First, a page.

Theology is a secondary issue to many Christians. We read books, listen to sermons, and seek to be good Christians, but all away from a firm grip on theology. To most theology is boring, time consuming, unnecessary, and only for the educated and those stuck in ivory towers. No wonder we're in a mess.
But there is hope.
A growing number of believers and Christian leaders are starting to go against such a trend. In his new book "Dug Down Deep: Unearthing What I Believe and Why It Matters" author and pastor Josh Harris shows us why theology is not boring but practical and necessary.
Harris primarily uses the medium of story to get his point across especially autobiographical accounts. This is a growing trend today and many find it more useful than the usual propositional style of writing. Harris has the heart of both a Christian and a pastor. By this I mean that he is not an old man telling his readers what to do, but with tender heartedness shares with us his story and experiences and how God has convicted him of the importance of theology.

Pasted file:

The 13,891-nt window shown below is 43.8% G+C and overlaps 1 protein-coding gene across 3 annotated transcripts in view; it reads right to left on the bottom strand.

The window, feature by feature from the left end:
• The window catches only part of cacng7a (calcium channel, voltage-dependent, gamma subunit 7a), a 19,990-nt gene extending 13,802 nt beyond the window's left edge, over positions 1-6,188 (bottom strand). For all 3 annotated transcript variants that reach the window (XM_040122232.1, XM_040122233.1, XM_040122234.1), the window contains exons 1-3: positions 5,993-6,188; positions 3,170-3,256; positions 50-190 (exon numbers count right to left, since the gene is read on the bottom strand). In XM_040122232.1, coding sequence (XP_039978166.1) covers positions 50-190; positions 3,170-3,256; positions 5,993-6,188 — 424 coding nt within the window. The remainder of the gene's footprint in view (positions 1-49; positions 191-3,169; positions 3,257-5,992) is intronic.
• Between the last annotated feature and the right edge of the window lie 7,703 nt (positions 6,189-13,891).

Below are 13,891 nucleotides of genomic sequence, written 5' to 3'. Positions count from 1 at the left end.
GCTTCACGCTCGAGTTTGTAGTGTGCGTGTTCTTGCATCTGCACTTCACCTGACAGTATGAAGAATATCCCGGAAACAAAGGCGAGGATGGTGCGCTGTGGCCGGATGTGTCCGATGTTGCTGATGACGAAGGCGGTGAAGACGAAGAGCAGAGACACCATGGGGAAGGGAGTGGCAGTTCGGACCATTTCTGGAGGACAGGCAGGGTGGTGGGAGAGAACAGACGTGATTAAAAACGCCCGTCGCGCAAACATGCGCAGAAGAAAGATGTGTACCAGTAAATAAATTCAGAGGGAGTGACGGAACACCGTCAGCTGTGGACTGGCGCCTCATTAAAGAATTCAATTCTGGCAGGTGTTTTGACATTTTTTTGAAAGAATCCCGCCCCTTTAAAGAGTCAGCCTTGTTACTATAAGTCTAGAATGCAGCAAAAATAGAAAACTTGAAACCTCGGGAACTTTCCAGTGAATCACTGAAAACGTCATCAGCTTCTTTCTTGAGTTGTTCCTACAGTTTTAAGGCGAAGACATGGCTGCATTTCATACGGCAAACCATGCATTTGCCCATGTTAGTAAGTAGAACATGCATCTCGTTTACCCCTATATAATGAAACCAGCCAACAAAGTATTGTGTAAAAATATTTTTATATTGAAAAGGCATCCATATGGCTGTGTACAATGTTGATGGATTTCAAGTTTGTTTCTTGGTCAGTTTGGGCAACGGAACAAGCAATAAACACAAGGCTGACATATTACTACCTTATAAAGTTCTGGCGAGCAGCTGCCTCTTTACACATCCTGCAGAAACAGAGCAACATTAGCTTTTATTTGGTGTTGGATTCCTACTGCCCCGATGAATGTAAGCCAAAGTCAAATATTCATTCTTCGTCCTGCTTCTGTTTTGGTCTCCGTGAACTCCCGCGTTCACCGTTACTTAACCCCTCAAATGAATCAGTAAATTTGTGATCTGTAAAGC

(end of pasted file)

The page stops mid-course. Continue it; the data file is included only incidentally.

I really enjoyed this book. Harris is well respected in the Christian community a d for good reason. Harris shows how the future is looking brighter for the next generation church. Theology is not just for academics. Rather we are all theologians.
I did have a few concerns. One I found the blurb from Donald Miller interesting. I can't say that I'm a huge fan of Miller and his theology and it concerned me that Harris wanted his blurb and then put it on the front of the book. Though the book has solid theology, I am still wondering why Miller liked it so much. I would think that he disagrees with Harris on many of these issues. Perhaps it was Harris' use of story that encouraged Miller. I don't know.
Also Harris' chapter on the Holy Spirit though incredibly important left me unsure what to think. Harris wants to emphasize the importance of pneumetology but this chapter he raises more questions than answers. Tongues. Spiritual gifts. Prophecy. Should the Christian practice these things? Harris says yes but doesn't want to be dogmatic. As a cessationist I disagree with Harris on this issue, but I felt that he dwelt on the issue too long. The chapter quickly became more of a debate on tongues and prophecy than on the doctrine of the Spirit.
Overall however this was an excellent book. Harris succeeds in presenting an enjoyable book on a much needed subject. Theology is necessary and practical. Harris presents orthodoxy that is understandable and pressing. This would be a good one to put on the shelf.
This was book was provided for review by WaterBrook Multnomah